There are external tools that provide somewhat similar service. We have sometimes used Azure's Scheduler Job Collections, which provides a few more options than those of Umbraco's scheduled tasks. If you're using another hosting provider, they might have something similar.

And the winner is...

For some time now, we've been using Hangfire. Per their own description, it's a tool that gives you an:

Incredibly easy way to perform fire-and-forget, delayed and recurring jobs inside ASP.NET applications. CPU and I/O intensive, long-running and short-running jobs are supported. No Windows Service / Task Scheduler required. Backed by Redis, SQL Server, SQL Azure and MSMQ.

A recurring job in Hangfire triggers a method in your own C# code, so you'll have access to the various services of Umbraco. But keep in mind that as the recurring jobs are running in a background thread, you won't have access to UmbracoContext.Current and HttpContext.Current.

Hangfire is also quite easy to setup. If you install their NuGet package, you'll only need to setup an OWIN (Open Web Interface for .NET) startup file. You can see an example on how to setup Hangfire from my OWIN startup file in the demo repository.

Hangfire also provides a dashboard with an overview of the various jobs you might have in your solution. It is however mostly limited to showing whether jobs have failed or succeeded, but not what's going on inside a particular job.

Luckily there is a great third party package called Hangfire.Console which adds console-like support to Hangfire. This means that Hangfire can give us a result looking something like shown in the image below:

You should however be aware that my Hangfire configuration is outcommented by default, as SQL CE (as the demo solution is using) is not supported by Hangfire. You'll need a full SQL or SQL express database to use Hangfire.

Besides installing the two packages, you can see the steps to configure Hangfire from this commit.

Wrapping things up and getting to play around

The demo solution is based on The Starter Kit, and it therefore reuses the existing content type for a product. I have deleted all existing products (as well as their images). I've then created a dashboard in the content section that let's editors manually trigger a new import. Once the import finishes, a table with the status for each product will be shown.

Obviously if the shop has many products, the table might need some pagination. Or products not modified could just be hidden from the list.

As shown in the earlier examples, the JSON value for the product data is saved to it's own property. Normally I'm then creating a simple property editor with a Show JSON-button so the raw JSON is nicely tucked away, but still accessible if you need to have a look at it. You can also find the implementation for this in the repository.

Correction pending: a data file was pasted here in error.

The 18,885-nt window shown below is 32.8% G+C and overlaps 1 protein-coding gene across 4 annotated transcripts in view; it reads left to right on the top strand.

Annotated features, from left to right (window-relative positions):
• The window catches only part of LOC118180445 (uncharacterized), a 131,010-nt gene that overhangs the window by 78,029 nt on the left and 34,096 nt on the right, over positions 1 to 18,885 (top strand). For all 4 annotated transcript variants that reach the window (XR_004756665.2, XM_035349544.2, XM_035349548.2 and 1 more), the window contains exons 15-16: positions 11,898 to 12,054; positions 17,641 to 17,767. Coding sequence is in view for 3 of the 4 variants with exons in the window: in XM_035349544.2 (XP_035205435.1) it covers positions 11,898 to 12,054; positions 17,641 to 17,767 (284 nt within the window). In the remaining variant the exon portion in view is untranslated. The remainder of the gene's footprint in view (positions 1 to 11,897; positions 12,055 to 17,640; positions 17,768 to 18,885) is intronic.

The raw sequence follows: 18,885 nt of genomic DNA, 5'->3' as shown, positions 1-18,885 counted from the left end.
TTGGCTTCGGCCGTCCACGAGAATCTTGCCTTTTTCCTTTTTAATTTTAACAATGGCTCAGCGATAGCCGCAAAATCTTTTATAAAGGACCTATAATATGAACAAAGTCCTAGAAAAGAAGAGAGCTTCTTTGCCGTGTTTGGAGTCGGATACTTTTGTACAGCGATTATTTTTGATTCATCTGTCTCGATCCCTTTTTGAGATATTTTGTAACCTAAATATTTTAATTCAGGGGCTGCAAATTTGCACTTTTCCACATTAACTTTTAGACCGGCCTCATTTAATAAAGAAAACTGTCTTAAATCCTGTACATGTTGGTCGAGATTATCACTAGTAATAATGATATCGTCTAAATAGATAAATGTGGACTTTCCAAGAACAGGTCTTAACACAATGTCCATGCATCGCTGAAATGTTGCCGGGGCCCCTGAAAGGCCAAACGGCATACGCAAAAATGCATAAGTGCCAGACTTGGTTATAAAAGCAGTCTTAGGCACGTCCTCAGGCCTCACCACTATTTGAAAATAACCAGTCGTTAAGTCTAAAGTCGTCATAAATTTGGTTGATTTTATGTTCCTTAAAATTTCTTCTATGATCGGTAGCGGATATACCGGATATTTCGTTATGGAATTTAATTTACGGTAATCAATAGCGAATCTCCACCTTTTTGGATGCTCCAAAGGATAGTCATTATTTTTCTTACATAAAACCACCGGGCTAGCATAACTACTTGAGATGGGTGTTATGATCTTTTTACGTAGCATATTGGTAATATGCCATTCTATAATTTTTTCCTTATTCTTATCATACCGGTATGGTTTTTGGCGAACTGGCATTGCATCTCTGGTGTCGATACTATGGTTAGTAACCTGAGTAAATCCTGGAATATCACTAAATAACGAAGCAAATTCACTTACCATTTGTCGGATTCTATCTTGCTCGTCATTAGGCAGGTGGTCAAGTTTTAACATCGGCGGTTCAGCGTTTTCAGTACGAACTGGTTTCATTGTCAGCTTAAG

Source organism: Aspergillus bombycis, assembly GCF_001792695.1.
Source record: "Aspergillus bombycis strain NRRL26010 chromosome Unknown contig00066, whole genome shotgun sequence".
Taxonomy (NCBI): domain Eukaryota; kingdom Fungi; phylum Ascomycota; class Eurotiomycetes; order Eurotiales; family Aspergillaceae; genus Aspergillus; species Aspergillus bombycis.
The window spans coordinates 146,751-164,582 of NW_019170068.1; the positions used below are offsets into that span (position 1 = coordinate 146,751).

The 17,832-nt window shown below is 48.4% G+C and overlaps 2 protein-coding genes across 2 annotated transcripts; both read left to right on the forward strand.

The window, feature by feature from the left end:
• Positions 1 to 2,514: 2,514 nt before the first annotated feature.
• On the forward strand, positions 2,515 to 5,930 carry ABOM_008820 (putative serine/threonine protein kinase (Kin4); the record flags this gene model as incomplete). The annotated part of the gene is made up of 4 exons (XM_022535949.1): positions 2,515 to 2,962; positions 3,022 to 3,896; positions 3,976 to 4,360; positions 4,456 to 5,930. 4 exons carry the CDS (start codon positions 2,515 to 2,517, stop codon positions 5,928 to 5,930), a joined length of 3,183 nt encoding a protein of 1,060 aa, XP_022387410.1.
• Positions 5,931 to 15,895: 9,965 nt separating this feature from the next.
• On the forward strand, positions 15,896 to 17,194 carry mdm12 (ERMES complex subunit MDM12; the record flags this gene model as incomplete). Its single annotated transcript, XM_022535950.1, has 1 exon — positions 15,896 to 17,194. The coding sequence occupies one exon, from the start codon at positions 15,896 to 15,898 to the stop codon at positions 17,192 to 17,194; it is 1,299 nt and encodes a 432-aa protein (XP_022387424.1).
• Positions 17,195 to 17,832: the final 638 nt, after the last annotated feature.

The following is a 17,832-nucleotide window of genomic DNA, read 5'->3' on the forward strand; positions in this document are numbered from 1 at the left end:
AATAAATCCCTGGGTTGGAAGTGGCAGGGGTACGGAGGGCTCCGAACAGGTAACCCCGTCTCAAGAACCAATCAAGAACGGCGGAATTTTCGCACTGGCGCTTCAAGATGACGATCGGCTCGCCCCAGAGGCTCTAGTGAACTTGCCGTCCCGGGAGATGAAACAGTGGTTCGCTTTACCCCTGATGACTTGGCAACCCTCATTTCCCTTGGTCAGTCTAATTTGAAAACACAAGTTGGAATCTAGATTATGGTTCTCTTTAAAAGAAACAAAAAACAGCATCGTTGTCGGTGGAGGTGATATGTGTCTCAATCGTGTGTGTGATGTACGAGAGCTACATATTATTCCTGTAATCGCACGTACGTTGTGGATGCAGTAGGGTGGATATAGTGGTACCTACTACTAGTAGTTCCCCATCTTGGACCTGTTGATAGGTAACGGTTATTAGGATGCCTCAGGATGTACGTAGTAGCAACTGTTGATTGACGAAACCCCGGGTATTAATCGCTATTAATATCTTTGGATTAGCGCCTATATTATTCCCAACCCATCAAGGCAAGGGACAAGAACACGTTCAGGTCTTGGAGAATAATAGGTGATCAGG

The JSON data could have other information which we haven't populated to the individual properties, but still use on the actual website. So if the editors of your shop also need to look at this data, you could go a bit longer and visualize the data. It could just be something as simple as this:

If you have a look at the ProductsService.cs, you might notice that it differs a bit from the examples in this article. For instance, the ImportProducts method takes an instance of PerformContext as it's only parameter (which is optional, and thereby null if you don't specify any parameters when calling the method).

The PerformContext class comes from Hangfire, and in combination with Hangfire.Console, it's used for logging what's going on inside the Hangfire job. The WriteLine, WriteProgressBar, and WithProgress methods you'll see in my implementation are all extension methods from Hangfire.Console. They are totally fine to use even if the reference to the PerformContext is null.

About the Author

Anders Bjerner is a System Developer at Skybrud.dk (an Umbraco Gold Partner located in Vejle, Denmark) with a background in Computer Science, and has been working with Umbraco since 2011. His work at Skybrud.dk typically consists of implementing Umbraco solutions for various government and private clients as well as developing custom packages (where a number of them can be found on Our Umbraco and NuGet). When not working and playing around with Umbraco, he can be found on his bike exploring the hills around his hometown (some of the steepest/highest in an otherwise flat Denmark).